Our daughter Adeline passed away tragically, at far too young of an age. Adeline was diagnosed with an infantile hemangioma when she was just nine weeks old. She was started on a treatment called Nadolol for infantile hemangiomas at the Children's Hospital of Eastern Ontario where she was seen by a team of pediatric dermatologists. At this time Adeline was solely breastfed. She was given the medication as prescribed for weeks and it was effective in reducing the appearance of the infantile Hemangioma. On December 5th 2015, I found my sweet baby, lifeless in her bassinet. I desperately tried to revive her and was rushed to the emergency room where she was pronounced dead.
Six months later a team of police officers came to our home to let us know that Adeline’s toxicology report came back normal. No trace of heroin or narcotics or steroids or heavy toxic chemicals that are commonly used by drug addicts were found in her system. We then asked the team of doctors if the medication that she was prescribed by the Children's Hospital of Eastern Ontario had been tested during her toxicology report. The answer was no. We were invited to the coroner’s office for a closing visit. The corner was a woman, with plenty of experience. After reviewing Adeline’s reports, she concluded that there was no known cause of death for our little daughter Adeline. She stated that in 20 years of being a coroner she had not once found a child with ‘no known cause of death’. She stated that we did not fit the SIDS category. And this was a first for her.
We expressed our concern with the medication that Adeline had been prescribed. She agreed that that may have been a concern. She sent for tests to be done on samples of Adeline’s blood that were being held. Those tests came back six months later. Adeline was found to have 18 times higher than the recommended therapeutic dose for an adult receiving the same medication. Clearly something was wrong. Number 1, why did they not test for this medication in the first place? Number 2, why did I, the mother of the child who passed away have to ask for this test? Number 3, why did she have such high levels of Nadolol in her system? Number 4, did this kill her? Some of the answers are unknown and some are as plain as day. All of these questions have required investigation, research by professionals, legal attention, and plenty of time, patience, emotion, hard work and financial resources.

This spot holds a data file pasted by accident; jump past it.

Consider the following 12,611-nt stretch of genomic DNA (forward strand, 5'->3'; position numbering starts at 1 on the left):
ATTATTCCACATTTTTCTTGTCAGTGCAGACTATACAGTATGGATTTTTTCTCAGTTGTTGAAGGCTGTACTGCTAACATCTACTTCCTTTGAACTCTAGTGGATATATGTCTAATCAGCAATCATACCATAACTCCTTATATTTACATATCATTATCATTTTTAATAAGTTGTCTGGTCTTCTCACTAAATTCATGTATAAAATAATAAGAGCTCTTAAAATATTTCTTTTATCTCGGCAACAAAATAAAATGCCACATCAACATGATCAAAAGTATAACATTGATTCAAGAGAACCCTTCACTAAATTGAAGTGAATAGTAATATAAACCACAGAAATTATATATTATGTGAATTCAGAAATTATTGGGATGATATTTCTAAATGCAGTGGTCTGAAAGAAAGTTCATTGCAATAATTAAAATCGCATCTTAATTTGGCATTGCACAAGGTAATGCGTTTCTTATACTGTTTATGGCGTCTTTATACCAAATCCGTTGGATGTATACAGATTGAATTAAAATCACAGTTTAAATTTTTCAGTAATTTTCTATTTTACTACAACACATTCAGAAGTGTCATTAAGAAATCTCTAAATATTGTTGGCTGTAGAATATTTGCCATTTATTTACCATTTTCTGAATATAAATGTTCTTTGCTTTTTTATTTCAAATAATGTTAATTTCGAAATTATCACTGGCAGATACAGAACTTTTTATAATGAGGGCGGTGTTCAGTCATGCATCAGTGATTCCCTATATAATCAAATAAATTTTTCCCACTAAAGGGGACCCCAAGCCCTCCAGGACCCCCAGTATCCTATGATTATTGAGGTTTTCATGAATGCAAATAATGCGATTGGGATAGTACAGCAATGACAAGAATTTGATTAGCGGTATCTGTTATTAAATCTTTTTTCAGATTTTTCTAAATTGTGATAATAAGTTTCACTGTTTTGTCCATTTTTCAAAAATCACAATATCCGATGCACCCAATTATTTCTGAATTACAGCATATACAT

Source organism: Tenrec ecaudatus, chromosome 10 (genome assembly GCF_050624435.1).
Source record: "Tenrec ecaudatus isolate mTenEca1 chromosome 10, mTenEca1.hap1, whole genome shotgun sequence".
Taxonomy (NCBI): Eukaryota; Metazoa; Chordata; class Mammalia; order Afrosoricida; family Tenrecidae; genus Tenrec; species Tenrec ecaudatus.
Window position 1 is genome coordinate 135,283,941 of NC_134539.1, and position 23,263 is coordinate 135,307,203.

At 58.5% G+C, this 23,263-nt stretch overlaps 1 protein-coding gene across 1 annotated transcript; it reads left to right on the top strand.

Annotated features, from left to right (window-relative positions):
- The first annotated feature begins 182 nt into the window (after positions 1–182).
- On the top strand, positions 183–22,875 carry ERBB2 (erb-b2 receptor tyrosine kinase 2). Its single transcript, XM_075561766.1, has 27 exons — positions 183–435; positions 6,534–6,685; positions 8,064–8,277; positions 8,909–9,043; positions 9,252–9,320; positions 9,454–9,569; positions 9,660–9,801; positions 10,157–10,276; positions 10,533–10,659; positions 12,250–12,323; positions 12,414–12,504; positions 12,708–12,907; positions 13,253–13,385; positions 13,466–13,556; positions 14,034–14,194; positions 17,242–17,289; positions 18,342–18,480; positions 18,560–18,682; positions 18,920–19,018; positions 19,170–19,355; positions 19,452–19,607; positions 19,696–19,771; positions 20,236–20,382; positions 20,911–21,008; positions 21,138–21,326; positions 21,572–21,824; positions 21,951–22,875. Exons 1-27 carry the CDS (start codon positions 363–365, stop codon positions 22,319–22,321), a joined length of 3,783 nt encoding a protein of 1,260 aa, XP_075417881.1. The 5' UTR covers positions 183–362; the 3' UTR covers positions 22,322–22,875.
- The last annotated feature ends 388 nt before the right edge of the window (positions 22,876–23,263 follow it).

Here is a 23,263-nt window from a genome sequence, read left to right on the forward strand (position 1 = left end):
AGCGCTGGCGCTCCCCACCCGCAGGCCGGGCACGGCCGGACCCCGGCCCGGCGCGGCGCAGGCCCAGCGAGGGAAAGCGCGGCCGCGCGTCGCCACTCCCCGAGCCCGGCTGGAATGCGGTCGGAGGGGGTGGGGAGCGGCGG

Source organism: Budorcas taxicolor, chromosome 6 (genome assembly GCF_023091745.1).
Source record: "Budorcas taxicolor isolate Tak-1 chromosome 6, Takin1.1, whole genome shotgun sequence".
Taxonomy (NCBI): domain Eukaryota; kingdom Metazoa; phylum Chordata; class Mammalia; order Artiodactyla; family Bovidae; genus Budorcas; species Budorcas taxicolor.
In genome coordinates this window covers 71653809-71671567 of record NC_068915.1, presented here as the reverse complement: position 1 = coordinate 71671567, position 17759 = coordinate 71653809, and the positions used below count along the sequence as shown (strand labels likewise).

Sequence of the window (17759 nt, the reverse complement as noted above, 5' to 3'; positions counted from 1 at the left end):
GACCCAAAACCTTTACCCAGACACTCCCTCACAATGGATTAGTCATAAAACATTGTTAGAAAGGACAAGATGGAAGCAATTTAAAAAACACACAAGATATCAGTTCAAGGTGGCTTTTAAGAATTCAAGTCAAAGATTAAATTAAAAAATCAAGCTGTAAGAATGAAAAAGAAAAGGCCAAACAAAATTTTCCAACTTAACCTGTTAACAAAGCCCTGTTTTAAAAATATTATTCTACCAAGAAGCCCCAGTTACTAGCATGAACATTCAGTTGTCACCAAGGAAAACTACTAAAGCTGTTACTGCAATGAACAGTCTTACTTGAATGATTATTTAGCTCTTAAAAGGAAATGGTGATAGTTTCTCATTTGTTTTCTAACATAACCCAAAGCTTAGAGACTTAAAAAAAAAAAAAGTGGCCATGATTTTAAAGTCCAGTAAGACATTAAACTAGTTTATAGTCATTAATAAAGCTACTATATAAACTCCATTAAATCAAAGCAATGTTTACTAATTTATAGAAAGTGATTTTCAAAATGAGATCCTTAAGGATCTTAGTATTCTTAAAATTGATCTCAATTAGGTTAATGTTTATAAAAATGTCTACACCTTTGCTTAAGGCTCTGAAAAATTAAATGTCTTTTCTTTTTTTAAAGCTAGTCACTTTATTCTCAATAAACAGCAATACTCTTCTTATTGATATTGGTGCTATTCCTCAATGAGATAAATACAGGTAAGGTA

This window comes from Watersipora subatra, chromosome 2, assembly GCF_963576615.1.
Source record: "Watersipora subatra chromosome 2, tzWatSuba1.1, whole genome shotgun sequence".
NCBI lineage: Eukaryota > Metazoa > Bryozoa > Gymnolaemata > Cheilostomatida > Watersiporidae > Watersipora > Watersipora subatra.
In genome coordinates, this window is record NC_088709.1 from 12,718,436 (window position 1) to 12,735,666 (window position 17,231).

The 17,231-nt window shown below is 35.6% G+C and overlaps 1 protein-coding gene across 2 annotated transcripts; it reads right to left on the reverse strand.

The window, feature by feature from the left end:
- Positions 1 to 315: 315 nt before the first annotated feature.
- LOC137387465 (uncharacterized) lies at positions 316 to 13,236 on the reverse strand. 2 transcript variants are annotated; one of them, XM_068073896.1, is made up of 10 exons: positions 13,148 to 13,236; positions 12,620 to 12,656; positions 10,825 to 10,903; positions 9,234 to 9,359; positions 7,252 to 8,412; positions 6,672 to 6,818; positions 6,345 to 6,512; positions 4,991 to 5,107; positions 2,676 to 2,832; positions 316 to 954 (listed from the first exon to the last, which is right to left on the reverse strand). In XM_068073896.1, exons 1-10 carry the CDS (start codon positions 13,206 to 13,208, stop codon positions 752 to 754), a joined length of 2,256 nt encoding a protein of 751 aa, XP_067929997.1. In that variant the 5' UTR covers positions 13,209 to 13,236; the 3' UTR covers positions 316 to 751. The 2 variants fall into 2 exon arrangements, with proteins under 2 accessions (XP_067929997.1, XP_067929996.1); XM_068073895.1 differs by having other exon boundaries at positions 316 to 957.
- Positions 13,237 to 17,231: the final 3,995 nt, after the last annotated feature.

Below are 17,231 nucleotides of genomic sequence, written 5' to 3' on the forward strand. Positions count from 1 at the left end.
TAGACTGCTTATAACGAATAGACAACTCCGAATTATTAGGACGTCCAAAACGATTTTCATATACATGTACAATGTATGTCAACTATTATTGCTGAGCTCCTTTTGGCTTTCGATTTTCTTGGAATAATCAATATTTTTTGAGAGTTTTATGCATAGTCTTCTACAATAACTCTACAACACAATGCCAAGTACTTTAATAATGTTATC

In nearly 5 years of research, we have discovered that Adeline’s stooling habits combined with the medication she was prescribed contributed to the toxic effects of the medication. Since Adeline was solely breastfed, it was normal for her to have a poop every 7 to 14 days. When Adeline was prescribed this medication, there was no indication that her bowel movements could affect her treatment. This medication was used to treat infants with hemangiomas. It is still used to treat infants with hemangiomas. It is simple to research and know that Nadolol is eliminated 25% through urine and 75% through feces. In Adeline’s case, most of the medication was not being eliminated for days and days and days. Leading to toxic effects and the sudden ceasing of her heart. You can read the article published on Adeline’s death in the American Journal of Pediatrics, “Death Associated with Nadolol”.
As a mother, who has done her due diligence to investigate and conclude on my own child’s unjustly death, I am determined to stop this from happening again.
Day, by day, my Noble purpose is my Adeline Purpose. I will not stop fighting. You can help make this fight less of a struggle. Consider making a one time or monthly donation to The Noble Purpose. By contributing, you are becoming part of the Noble Purpose.
With Love and Appreciation,